A few weeks ago my Centering Prayer group discussed Richard Rohr’s book Everything Belongs, specifically the conclusion, “A Contemplative Seeing of the Doctrine of the Cross”. The news was filled with ongoing reports of continued violence and death – Nice, Saint-Étienne-du-Rouvray, Dallas, Baton Rouge, Kabul – to name only a few of the too many horrific attacks that occurred in July only.
Our facilitator read the following from Rohr’s book, asking us what we thought.
“God is to be found in all things, even and most especially in the painful, tragic, and sinful things, exactly where we do not want to look for God (my emphasis)” (177).
Yes. Where is God in violent acts of murder, revenge, retribution, retaliation, hate? Our group did not have an answer. We scratched our heads. We looked at one another. Uhhh? Rohr’s statement gave us much food for thought, reflection, soul-searching, and ongoing wrestling with that which cannot be comprehended. God is there in the midst of all that hate too. How can that be?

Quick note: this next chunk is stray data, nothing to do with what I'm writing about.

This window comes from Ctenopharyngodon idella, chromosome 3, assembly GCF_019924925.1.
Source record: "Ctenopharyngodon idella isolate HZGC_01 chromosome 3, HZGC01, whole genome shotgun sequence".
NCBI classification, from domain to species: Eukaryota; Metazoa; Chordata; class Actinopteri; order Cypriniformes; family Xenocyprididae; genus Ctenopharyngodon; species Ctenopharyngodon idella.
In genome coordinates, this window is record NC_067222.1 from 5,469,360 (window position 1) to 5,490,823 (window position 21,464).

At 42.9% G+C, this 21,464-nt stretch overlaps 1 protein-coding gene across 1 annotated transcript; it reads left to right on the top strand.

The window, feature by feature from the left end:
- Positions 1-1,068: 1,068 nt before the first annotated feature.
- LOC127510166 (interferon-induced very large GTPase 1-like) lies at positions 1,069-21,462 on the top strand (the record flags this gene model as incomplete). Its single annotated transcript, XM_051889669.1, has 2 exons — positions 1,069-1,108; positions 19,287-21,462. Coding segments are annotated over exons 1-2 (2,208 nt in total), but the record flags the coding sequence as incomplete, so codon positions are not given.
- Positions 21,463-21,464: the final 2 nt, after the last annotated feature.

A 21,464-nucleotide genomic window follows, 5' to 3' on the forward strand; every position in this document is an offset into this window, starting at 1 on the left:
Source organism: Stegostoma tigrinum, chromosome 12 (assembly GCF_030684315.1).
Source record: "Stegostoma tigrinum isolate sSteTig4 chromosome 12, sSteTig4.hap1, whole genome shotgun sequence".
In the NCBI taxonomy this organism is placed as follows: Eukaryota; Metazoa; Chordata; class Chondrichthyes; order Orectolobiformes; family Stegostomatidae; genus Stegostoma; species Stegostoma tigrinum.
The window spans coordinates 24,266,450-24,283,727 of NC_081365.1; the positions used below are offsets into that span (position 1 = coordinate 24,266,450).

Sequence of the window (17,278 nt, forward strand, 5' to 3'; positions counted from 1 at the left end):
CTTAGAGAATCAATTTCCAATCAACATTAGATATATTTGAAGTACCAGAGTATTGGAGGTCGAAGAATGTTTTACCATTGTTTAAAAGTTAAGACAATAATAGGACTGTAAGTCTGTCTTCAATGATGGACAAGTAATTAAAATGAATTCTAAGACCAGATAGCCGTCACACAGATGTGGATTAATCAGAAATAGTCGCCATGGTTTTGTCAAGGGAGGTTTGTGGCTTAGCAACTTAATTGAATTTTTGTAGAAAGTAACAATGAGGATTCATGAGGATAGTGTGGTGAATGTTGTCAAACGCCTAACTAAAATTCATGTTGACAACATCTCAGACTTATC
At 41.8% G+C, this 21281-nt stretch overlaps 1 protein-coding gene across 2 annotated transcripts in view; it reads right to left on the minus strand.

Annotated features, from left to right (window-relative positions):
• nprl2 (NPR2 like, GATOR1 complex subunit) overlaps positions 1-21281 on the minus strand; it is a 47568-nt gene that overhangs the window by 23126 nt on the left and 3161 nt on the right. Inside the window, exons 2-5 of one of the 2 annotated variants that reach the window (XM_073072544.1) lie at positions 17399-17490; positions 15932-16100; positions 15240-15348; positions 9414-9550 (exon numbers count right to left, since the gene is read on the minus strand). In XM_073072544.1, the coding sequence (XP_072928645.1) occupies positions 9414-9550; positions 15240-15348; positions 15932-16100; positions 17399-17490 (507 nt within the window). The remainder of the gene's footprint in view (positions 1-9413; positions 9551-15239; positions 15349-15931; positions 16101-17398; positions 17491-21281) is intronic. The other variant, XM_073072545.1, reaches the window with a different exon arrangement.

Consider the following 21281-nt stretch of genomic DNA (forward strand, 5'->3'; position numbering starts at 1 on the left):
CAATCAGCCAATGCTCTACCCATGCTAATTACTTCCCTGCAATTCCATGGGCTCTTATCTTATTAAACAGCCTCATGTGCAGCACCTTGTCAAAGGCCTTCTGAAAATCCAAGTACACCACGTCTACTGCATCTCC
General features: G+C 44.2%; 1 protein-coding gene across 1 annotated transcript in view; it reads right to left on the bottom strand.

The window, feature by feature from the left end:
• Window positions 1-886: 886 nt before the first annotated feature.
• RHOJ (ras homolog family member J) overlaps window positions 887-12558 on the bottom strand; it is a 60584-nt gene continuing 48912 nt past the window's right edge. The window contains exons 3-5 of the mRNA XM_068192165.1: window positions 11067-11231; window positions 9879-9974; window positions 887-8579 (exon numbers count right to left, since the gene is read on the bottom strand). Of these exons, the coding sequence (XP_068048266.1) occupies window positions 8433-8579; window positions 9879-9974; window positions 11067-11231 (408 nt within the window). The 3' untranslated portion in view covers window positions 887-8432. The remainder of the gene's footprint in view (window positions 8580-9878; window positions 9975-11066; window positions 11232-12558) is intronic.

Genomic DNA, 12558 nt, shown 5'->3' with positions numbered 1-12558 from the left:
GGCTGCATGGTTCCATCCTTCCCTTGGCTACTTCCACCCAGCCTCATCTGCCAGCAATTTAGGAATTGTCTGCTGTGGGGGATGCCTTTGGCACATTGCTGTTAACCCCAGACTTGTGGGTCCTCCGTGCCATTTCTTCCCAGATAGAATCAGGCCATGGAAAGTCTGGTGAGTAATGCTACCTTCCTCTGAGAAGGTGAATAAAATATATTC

Christians are taught this is true and at the same time when you turn on the news each day and there has been another heinous act of violence, you begin to wonder. Tell me Creator, where are you in the midst of this act of destruction and death?
Rohr continues with the following, “The crucifixion of the God-Man is at the same moment the worst thing in human history and the best thing in human history” (177-178). This is our Christian hope. Pain, suffering, hate, destruction, death – they are not the end of the story.
Across the globe, humanity is living in and with pain and suffering, grieving within a well of unfathomable sorrow. And God, Creator, the Source of all Being is there. I am grappling with this idea, especially Rohr’s statement “God is…exactly where we do not want to look for God”.
(image courtesy of “The Narrow Road” Blogs by Shane Kastler)